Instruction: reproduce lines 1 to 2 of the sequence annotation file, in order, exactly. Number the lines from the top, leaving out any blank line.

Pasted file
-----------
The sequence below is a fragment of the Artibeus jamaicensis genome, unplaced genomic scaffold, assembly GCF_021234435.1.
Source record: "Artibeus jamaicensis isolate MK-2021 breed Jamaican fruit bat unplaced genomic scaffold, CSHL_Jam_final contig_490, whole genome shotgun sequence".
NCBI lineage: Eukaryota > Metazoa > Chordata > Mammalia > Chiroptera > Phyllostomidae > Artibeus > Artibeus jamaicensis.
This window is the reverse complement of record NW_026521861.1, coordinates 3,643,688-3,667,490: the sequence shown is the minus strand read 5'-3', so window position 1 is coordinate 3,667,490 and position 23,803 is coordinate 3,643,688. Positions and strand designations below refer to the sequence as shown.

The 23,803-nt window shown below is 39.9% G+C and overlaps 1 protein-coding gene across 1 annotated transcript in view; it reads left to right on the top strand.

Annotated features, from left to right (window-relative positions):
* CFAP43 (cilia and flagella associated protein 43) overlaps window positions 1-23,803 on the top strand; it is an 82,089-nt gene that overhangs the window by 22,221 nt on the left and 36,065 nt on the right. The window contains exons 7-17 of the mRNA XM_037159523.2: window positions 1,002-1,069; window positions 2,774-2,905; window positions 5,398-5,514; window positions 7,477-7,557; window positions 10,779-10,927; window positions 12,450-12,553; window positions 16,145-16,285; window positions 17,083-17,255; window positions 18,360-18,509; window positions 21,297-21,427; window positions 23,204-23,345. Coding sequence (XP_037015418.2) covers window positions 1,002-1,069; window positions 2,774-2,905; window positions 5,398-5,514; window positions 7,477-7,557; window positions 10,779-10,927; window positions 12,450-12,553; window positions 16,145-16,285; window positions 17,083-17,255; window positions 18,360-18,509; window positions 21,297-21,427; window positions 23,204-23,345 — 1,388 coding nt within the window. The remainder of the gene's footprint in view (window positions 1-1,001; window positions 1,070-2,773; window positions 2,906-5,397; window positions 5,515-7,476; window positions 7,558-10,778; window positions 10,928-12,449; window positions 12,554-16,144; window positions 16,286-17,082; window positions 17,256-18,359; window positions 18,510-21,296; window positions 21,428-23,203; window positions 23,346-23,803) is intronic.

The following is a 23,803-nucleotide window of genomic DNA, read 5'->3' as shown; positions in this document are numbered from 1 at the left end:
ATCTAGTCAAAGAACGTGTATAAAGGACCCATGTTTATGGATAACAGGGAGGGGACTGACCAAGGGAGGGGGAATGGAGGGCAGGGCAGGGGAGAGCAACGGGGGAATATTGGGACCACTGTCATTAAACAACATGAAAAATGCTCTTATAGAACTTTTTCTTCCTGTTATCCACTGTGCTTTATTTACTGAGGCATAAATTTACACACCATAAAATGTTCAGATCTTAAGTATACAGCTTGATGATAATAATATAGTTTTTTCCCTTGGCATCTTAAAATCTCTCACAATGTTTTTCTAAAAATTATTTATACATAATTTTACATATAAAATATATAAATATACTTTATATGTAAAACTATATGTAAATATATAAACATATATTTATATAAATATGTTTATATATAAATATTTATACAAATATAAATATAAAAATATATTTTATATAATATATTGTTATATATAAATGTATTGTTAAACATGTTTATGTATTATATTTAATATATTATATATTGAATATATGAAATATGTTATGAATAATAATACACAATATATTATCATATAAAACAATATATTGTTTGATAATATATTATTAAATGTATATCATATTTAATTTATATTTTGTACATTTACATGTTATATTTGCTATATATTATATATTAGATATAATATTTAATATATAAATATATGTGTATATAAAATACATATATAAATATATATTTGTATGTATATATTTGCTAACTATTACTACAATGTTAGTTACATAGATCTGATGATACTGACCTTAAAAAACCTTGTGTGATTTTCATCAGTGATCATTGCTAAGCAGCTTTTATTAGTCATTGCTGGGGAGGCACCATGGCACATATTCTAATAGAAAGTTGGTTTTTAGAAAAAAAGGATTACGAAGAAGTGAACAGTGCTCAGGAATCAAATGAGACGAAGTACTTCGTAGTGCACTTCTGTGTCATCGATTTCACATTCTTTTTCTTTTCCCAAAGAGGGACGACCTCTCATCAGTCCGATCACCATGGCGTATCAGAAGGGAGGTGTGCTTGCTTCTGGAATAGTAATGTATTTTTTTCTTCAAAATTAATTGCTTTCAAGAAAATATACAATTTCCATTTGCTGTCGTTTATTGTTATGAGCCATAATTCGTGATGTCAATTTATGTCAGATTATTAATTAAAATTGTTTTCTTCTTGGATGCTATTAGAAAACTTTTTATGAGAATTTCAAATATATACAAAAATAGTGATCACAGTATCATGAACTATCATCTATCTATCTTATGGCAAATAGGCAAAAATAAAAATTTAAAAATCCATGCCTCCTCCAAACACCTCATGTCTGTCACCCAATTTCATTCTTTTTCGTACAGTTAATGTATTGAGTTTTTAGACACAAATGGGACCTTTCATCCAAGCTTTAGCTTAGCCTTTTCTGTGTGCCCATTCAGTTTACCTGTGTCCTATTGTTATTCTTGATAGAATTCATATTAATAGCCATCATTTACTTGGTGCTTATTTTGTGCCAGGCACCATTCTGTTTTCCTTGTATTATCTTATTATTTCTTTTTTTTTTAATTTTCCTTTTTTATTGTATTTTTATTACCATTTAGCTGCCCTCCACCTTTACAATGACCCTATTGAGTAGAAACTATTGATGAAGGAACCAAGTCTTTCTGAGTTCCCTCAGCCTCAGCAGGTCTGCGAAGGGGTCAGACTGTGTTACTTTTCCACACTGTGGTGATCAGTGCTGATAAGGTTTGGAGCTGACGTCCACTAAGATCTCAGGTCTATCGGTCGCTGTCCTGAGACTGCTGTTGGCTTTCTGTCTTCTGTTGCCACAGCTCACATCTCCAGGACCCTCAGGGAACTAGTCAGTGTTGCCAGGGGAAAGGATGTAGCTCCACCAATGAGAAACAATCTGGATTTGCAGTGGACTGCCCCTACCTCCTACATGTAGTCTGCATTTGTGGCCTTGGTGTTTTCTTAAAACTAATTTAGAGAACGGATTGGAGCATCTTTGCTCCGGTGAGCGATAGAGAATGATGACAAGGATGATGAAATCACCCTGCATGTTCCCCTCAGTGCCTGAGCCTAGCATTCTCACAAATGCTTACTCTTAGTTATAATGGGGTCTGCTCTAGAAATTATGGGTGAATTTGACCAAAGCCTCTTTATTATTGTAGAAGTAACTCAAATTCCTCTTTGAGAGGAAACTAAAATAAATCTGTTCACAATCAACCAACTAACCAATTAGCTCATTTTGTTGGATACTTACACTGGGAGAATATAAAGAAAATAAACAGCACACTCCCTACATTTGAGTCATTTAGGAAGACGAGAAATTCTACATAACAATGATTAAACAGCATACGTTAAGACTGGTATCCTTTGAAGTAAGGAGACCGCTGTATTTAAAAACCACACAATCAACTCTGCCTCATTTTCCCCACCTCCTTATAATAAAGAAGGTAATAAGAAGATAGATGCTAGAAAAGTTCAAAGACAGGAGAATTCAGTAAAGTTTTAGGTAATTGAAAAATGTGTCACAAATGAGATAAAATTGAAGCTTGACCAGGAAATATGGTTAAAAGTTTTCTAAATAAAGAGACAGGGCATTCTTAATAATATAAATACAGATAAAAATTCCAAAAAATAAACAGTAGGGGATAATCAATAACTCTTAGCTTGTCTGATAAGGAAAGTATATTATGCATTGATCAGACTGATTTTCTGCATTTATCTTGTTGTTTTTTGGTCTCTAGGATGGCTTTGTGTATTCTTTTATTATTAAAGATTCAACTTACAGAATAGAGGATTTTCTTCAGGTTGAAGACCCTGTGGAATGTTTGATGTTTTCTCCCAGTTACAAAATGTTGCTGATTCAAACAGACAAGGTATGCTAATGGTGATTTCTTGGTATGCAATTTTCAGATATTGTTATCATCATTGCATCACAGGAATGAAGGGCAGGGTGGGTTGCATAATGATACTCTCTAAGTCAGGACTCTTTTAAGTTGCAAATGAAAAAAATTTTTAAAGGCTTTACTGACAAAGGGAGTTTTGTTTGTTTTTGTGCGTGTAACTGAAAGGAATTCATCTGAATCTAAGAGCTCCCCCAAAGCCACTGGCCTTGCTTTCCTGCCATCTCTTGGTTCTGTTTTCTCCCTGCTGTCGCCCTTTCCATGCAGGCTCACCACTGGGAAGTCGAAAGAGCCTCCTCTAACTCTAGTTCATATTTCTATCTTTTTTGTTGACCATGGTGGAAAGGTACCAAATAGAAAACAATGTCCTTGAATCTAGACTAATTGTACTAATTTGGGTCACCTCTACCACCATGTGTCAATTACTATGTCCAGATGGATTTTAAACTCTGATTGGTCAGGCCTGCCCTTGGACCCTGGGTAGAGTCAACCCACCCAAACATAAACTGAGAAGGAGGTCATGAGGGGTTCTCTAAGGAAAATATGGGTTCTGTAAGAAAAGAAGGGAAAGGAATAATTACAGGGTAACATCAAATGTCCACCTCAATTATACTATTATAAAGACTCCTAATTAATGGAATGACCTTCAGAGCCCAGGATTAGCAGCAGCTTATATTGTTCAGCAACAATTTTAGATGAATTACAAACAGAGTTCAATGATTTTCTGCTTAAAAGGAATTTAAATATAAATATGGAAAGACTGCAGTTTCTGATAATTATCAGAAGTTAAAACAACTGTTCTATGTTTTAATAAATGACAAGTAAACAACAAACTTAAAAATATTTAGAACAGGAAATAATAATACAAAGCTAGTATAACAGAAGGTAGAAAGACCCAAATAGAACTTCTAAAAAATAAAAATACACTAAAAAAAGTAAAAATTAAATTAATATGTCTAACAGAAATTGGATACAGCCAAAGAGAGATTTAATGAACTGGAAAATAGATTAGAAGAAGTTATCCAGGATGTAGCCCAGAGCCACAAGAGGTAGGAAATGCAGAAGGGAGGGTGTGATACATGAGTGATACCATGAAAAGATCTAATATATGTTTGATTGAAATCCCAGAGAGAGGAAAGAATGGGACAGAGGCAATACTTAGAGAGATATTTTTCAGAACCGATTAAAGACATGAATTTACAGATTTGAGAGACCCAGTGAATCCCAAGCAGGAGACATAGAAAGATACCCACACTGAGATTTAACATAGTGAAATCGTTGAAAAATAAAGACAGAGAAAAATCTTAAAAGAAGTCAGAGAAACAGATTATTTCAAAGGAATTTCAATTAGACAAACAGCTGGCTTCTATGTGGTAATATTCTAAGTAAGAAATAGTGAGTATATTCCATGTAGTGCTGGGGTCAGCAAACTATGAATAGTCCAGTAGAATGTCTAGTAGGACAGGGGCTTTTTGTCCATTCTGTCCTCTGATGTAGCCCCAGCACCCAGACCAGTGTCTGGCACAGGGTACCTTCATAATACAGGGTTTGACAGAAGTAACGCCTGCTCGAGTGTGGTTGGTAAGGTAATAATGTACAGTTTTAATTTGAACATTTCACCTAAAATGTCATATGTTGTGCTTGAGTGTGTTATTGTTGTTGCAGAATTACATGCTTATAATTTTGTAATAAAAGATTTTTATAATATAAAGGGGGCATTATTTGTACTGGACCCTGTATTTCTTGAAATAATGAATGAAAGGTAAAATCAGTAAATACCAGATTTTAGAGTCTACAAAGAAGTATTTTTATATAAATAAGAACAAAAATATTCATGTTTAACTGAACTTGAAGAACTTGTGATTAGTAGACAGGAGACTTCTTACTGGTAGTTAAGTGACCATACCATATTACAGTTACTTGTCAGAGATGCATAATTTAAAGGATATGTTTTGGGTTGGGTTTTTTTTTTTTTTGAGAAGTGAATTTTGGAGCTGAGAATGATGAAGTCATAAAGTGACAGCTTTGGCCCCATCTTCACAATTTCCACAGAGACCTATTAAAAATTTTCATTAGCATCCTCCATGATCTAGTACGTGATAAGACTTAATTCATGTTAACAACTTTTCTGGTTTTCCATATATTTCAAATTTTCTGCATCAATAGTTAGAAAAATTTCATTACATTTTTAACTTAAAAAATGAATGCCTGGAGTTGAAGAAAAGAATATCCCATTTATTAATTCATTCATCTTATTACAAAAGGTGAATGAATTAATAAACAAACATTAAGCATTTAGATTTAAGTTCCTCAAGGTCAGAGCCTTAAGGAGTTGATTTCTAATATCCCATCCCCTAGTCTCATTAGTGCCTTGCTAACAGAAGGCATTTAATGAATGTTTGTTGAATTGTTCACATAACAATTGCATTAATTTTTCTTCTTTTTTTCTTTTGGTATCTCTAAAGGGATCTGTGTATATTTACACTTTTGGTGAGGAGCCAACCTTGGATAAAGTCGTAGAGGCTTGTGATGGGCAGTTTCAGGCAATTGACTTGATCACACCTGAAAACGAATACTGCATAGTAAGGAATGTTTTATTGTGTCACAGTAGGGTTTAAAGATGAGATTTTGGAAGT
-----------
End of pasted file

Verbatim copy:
The sequence below is a fragment of the Artibeus jamaicensis genome, unplaced genomic scaffold, assembly GCF_021234435.1.
Source record: "Artibeus jamaicensis isolate MK-2021 breed Jamaican fruit bat unplaced genomic scaffold, CSHL_Jam_final contig_490, whole genome shotgun sequence".